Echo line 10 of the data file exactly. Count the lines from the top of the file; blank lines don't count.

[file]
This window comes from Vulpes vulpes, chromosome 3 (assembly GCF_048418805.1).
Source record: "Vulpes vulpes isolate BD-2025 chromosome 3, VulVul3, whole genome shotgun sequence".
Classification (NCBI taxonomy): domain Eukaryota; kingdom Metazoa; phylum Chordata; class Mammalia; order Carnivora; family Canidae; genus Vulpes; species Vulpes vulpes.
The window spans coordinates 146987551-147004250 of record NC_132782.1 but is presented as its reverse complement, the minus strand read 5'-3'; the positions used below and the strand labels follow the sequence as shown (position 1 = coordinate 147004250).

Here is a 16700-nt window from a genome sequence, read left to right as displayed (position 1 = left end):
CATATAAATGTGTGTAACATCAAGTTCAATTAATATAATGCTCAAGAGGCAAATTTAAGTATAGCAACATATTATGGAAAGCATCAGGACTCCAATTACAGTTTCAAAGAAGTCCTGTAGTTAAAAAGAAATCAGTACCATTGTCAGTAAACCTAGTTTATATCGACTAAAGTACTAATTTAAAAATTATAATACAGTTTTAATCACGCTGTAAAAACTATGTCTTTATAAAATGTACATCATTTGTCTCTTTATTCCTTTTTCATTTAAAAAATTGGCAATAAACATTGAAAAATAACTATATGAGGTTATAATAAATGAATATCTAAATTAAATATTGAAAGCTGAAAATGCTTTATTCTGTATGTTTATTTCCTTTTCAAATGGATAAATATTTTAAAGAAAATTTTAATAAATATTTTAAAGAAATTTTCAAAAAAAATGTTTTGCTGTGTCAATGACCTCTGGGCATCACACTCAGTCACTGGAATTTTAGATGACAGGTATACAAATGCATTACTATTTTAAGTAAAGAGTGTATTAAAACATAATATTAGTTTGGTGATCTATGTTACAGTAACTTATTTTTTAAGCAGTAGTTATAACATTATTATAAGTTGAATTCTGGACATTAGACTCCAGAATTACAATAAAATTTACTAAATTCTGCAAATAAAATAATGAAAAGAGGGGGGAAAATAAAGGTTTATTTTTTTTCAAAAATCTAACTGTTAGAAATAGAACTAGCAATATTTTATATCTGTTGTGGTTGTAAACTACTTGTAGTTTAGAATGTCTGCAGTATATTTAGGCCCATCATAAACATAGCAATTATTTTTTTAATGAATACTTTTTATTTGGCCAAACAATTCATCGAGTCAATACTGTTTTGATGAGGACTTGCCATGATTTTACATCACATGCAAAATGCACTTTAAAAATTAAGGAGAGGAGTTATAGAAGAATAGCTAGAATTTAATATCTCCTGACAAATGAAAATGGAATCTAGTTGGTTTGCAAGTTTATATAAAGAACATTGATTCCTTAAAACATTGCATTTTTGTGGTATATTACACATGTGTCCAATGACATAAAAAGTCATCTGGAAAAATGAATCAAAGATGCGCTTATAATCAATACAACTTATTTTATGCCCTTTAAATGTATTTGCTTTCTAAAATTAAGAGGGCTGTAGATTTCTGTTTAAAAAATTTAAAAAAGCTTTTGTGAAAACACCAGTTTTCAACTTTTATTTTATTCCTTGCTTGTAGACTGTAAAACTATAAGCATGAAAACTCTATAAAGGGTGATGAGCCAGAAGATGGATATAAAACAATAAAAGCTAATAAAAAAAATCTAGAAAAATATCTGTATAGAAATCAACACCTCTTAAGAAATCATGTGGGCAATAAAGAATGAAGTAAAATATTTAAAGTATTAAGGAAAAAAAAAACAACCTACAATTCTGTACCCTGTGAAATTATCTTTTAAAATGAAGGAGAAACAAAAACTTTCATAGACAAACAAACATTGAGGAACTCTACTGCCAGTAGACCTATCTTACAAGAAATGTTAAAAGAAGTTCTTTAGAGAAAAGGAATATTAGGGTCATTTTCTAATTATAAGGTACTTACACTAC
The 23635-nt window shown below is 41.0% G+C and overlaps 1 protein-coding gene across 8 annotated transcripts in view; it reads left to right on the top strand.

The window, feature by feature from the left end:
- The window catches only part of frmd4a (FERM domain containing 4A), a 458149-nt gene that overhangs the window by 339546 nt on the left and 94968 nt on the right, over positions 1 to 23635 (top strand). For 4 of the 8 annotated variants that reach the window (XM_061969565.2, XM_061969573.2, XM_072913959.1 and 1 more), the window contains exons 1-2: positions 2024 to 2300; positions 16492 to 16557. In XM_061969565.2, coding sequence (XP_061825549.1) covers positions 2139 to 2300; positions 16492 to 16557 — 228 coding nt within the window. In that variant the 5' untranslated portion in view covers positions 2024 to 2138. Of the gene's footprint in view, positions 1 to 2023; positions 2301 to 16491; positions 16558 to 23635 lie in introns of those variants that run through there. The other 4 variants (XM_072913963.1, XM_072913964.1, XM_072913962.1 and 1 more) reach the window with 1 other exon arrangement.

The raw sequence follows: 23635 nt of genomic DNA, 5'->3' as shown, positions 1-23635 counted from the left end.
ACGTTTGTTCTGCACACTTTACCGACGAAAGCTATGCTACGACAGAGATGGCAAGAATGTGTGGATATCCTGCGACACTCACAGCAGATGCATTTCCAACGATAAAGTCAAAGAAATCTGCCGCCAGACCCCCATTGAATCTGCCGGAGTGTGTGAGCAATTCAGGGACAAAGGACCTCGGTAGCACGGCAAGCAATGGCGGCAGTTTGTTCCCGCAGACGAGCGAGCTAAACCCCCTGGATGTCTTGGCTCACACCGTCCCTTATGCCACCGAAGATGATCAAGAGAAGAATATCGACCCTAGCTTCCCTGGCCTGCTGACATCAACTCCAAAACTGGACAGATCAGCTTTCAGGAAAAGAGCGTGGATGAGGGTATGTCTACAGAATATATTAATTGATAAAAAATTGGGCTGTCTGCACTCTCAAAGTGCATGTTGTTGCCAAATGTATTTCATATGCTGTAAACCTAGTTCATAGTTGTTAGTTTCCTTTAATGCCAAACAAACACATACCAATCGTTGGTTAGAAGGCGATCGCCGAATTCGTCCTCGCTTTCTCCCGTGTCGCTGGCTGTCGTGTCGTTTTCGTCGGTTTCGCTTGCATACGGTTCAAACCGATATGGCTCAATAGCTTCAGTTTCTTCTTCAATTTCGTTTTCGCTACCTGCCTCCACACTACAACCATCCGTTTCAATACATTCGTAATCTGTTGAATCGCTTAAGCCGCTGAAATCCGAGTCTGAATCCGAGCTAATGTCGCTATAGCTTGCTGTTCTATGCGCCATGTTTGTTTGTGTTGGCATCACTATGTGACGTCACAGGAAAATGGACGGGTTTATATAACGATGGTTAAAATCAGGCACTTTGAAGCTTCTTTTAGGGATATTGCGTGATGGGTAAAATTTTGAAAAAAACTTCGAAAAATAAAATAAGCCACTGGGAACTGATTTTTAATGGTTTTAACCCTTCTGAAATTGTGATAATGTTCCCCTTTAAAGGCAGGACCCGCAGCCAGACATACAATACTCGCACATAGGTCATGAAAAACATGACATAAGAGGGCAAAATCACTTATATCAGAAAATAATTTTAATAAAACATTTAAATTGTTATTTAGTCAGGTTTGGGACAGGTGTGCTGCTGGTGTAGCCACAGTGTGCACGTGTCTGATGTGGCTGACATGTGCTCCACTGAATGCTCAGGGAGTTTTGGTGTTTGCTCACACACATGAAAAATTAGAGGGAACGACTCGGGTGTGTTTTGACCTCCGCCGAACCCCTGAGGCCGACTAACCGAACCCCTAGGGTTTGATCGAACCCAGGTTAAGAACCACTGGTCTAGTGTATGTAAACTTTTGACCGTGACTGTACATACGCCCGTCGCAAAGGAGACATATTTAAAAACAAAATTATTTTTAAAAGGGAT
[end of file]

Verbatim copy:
The raw sequence follows: 23635 nt of genomic DNA, 5'->3' as shown, positions 1-23635 counted from the left end.